Online Program

Adult type 2 diabetes in the inland north west: A large regional study of the healthcare utilization, costs, and diabetes screening amongst diabetics from 2009 to 2011

Sunday, November 3, 2013

Quincy Moore, BS, Department of Epidemiology, University of Washington, Seattle, WA
Douglas Conrad, PhD, MBA, MHA, Health Services, University of Washington, Seattle, WA
Benjamin Keeney, PhD, Orthopaedics, Geisel School of Medicine, Dartmouth College, Lebanon, NH
Douglas Weeks, PhD, Beacon Community of the Inland Northwest, Inland Northwest Health Services, Spokane, WA
Background: Over 10% of adults in the United States have type 2 diabetes and the estimated financial cost of diabetes is $174 billion. The substantial human and economic costs of diabetes suggest an important role for health policy in minimizing its burden on individuals, families, and society. This study examines individual and regional variation in healthcare delivery for adults with type 2 diabetes from 5 hospital referral regions (HRRs) of the Pacific Northwest.

Methods: We obtained 2009 and 2010 claims data for adults with type-2 diabetes from a third-party vendor. Data comprised separate commercial payer and Medicare samples from the 5 HRRs. Independent variables in ordinary least squares and logistic regression analyses were individual age, gender, proprietary diagnosis-based risk score, health plan type and geographic area characteristics. Area characteristics were measured in two ways: by Urban Influence Codes (capturing rurality) and the Health Resource and Services Administration published measure of medically underserved area/population (MUA/P) status to capture regional variation in availability of health care resources. Dependent measures were receipt of preventive screenings (HbA1c, LDL, retinopathy, nephropathy) and total all-cause allowed payments (“costs”) per person per year.

Results: In both commercial and Medicare samples across all years, between 19% and 29% of care-seeking beneficiaries showed no annual HbA1c screening test, between 39% and 47% showed no annual nephropathy test, and between 27% and 34% showed no annual LDL test. In total, only 47% to 55% of the patients received all three recommended screening tests at least once in a year, and only 10% -17% received all four recommended tests. However, screening rates were greater in 2010 than 2009. Among the commercially insured, lower screening rates were consistently associated positively with rurality and with having a commercial major medical health plan. For Medicare beneficiaries, rurality was not associated with undergoing screening; however, higher risk score and being female were positively related to screening rates. For both the commercial and Medicare samples, annual total costs per person were significantly and positively related to the individual risk score, but not to rurality.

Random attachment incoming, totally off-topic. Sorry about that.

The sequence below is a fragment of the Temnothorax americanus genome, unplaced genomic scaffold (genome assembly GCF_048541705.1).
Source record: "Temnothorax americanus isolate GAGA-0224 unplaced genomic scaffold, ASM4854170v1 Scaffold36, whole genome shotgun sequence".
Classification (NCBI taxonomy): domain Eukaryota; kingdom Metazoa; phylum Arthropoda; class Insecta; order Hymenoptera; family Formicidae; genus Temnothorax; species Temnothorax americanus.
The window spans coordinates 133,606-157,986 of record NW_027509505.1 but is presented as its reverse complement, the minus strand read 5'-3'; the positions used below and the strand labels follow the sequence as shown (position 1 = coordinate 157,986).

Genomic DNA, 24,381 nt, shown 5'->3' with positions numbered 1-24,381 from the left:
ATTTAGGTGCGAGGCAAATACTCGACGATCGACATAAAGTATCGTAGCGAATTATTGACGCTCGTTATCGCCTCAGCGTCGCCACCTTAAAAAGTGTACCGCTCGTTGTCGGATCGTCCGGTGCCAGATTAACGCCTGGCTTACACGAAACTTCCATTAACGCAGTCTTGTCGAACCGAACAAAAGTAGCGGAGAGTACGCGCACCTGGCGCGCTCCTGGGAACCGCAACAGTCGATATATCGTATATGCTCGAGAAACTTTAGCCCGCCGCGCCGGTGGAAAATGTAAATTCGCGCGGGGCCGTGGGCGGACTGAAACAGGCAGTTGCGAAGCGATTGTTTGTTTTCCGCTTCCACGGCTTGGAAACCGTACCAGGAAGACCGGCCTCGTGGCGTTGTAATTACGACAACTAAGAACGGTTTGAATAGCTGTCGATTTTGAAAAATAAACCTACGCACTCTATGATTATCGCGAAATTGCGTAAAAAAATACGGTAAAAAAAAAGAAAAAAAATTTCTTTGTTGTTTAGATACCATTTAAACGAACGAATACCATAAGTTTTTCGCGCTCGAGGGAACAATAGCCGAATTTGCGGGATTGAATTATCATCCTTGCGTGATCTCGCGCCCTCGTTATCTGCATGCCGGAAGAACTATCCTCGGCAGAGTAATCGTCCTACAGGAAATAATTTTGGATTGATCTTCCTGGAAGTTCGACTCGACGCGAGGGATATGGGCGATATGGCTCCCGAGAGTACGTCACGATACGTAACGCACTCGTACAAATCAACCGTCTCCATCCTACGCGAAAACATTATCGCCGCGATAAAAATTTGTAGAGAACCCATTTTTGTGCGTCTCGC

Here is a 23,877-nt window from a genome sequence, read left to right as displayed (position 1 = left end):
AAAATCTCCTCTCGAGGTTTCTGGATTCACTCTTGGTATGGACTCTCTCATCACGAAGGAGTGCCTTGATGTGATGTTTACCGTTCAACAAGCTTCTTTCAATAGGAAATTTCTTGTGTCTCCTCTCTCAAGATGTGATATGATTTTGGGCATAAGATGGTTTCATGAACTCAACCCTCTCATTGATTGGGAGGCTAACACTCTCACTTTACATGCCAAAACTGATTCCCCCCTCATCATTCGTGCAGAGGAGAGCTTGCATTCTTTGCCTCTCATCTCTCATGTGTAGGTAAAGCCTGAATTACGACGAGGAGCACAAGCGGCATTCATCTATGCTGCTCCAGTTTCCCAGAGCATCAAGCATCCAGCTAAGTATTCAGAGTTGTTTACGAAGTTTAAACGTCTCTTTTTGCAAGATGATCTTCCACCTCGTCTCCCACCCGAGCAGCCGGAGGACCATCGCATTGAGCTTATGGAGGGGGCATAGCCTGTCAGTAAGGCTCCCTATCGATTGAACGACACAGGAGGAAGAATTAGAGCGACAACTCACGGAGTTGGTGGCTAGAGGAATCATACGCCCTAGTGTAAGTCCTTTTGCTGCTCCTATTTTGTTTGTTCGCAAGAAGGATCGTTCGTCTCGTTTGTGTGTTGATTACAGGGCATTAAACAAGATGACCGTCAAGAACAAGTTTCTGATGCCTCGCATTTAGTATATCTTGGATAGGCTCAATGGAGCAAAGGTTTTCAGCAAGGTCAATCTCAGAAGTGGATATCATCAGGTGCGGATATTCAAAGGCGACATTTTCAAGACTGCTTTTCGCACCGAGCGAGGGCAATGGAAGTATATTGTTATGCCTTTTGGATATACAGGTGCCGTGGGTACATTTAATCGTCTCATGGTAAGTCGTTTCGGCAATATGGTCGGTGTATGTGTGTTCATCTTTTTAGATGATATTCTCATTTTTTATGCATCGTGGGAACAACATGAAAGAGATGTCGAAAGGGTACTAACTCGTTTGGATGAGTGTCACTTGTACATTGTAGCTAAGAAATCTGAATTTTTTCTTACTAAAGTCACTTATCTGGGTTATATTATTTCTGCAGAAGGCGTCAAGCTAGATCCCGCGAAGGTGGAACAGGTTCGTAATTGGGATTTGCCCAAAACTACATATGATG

Discussion/Conclusions: Regional rates of screening do not adhere to the American Diabetes Association recommendation that every diagnosed diabetic receive these screening tests annually. Commercial PPO and HMO health plans' benefit design is associated with increased odds of receiving recommended screening. Rural areas, in particular, face challenges in achieving recommended preventive screening for commercially insured persons.

Learning Areas:

Chronic disease management and prevention
Provision of health care to the public
Public health or related research

Learning Objectives:
Describe the healthcare costs and utilization of diabetic patients among large Medicare and commercial payer samples. Compare regional differences in utilization, screenings, and costs among people with diabetes. Discuss the implications of low diabetes screening rates amongst adult type 2 diabetics and the factors correlated to these measures.

Keyword(s): Diabetes, Medical Care

Presenting author's disclosure statement:

Qualified on the content I am responsible for because: Was the primary analyst of this data and writer of the abstract. I have been studying public health and will have my MPH by the time I present.
Any relevant financial relationships? No

I agree to comply with the American Public Health Association Conflict of Interest and Commercial Support Guidelines, and to disclose to the participants any off-label or experimental uses of a commercial product or service discussed in my presentation.